From a forward-thinking perspective, the business of connecting networks is about to undergo a revolutionary shift. In the future, your office could operate not just as a collection of internet ports and wireless signals, but as systems of automated devices and behavioral sensors integrated into our daily work lives. To accommodate those features, your company will need even more robust network planning to ensure that systems stay live and properly functioning—no matter what your building tech throws at them.
In an ideal world, sensored and wireless networks would demonstrate the same level of high performance under any conditions. Regardless of your building’s layout or your access point locations, you want the same clear signal from anywhere on site. But networks don’t exist in a vacuum. Like anything, they must contend with all of life’s real-world frustrations: traffic, interference, and physical obstacles—all of which can make a good network go sour fast.
Optimal placement helps users avoid hiccups, which is why our installers perform wireless network site surveys before they determine a final design. We understand that spotty coverage can mean the difference between client success and a meeting disaster, so we do our best to prevent unreliable networking. Our site surveys are thorough and well planned, allowing us to simulate real-world situations—before they occur. And when problems do occur, our sophisticated tools allow us to quickly identify the source of the issue to get you back online as quickly as possible.
While applications for smart buildings are still being defined, especially as IoT technology becomes ever more refined, the commercial applications for smart devices and sensored networks are plenty. For many sites, this will mean integrating a more robust automated security network, wherein surveillance systems, locks, and other protective features communicate with one another and automatically adjust to user behaviors and behavioral data collected and analyzed in real-time.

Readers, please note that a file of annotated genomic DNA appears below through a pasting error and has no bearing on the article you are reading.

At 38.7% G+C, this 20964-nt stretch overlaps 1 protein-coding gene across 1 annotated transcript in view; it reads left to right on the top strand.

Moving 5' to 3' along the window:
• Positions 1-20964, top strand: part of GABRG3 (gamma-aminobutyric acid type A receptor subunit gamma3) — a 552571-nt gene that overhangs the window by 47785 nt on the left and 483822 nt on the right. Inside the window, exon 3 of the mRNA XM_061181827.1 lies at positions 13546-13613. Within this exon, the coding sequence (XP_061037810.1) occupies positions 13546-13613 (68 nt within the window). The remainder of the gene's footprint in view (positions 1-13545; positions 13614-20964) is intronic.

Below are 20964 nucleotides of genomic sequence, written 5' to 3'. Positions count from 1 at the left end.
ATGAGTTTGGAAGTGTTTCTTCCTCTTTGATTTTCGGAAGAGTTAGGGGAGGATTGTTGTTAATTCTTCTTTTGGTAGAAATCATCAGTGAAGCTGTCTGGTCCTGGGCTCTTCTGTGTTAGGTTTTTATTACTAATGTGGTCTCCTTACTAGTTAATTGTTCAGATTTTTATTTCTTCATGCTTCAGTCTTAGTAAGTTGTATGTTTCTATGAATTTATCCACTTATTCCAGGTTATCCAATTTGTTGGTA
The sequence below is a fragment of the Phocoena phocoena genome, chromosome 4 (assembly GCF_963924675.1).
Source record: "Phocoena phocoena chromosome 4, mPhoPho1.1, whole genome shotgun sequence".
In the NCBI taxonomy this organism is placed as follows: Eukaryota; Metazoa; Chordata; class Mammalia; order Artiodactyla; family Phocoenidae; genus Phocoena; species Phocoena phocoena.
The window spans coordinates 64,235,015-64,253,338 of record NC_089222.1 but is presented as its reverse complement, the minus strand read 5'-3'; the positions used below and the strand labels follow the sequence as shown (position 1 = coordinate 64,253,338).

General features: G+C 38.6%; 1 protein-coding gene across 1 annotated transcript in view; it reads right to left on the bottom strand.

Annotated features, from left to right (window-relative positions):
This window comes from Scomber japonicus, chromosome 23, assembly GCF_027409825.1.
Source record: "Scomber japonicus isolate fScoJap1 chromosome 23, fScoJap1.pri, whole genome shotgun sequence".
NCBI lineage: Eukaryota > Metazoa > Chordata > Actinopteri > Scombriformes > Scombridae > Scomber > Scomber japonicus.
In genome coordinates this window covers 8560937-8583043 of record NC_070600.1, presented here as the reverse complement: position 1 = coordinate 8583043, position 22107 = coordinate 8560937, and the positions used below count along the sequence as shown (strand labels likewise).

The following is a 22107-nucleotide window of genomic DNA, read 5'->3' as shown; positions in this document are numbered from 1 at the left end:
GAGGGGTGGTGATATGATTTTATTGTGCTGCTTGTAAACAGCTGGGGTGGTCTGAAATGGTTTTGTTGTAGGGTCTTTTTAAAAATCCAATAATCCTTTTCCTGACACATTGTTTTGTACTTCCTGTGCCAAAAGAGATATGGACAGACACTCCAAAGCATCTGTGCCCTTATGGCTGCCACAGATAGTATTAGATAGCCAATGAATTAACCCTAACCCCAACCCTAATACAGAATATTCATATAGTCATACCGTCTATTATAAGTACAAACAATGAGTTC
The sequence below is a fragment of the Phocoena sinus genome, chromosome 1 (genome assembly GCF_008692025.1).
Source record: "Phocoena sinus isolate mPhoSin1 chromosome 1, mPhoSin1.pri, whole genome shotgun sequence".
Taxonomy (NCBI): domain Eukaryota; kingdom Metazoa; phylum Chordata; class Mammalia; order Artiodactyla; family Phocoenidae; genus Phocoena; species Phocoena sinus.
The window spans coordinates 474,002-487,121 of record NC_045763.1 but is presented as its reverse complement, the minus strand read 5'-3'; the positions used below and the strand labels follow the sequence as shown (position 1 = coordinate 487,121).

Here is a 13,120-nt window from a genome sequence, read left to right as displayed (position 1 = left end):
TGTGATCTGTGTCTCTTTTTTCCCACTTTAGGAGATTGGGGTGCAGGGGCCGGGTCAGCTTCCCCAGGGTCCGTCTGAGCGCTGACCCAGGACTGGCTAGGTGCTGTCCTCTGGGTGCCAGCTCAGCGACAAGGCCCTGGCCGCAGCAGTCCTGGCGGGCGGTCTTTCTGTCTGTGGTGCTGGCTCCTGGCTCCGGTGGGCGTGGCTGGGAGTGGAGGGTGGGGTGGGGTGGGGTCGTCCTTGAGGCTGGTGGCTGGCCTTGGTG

Building systems, like lighting controls and air conditioning, may be further integrated with occupancy sensors and behavioral detectors—and pull in real-time energy pricing—to make for more efficient, cost-effective, and energy-smart building management. Other safety features, such as smoke and carbon dioxide detectors and elevators could be automatically scheduled for periodic maintenance—without relying on human input.
Looking even further into the future, user-integrated location-based services could potentially help offices run more efficiently. Occupancy sensors might instantly communicate what rooms were available for an impromptu meeting, for instance, or indicate the closest free parking spot in the garage. Analytics from device performance and user behaviors could be leveraged for more precise usage reporting and budget forecasts. All the while, cloud computing and machine learning may make user interaction minimal.
And those are just the general uses—there are hundreds of other industry-specific applications that may make your work life easier and more efficient, all of it running on sophisticated digital networks.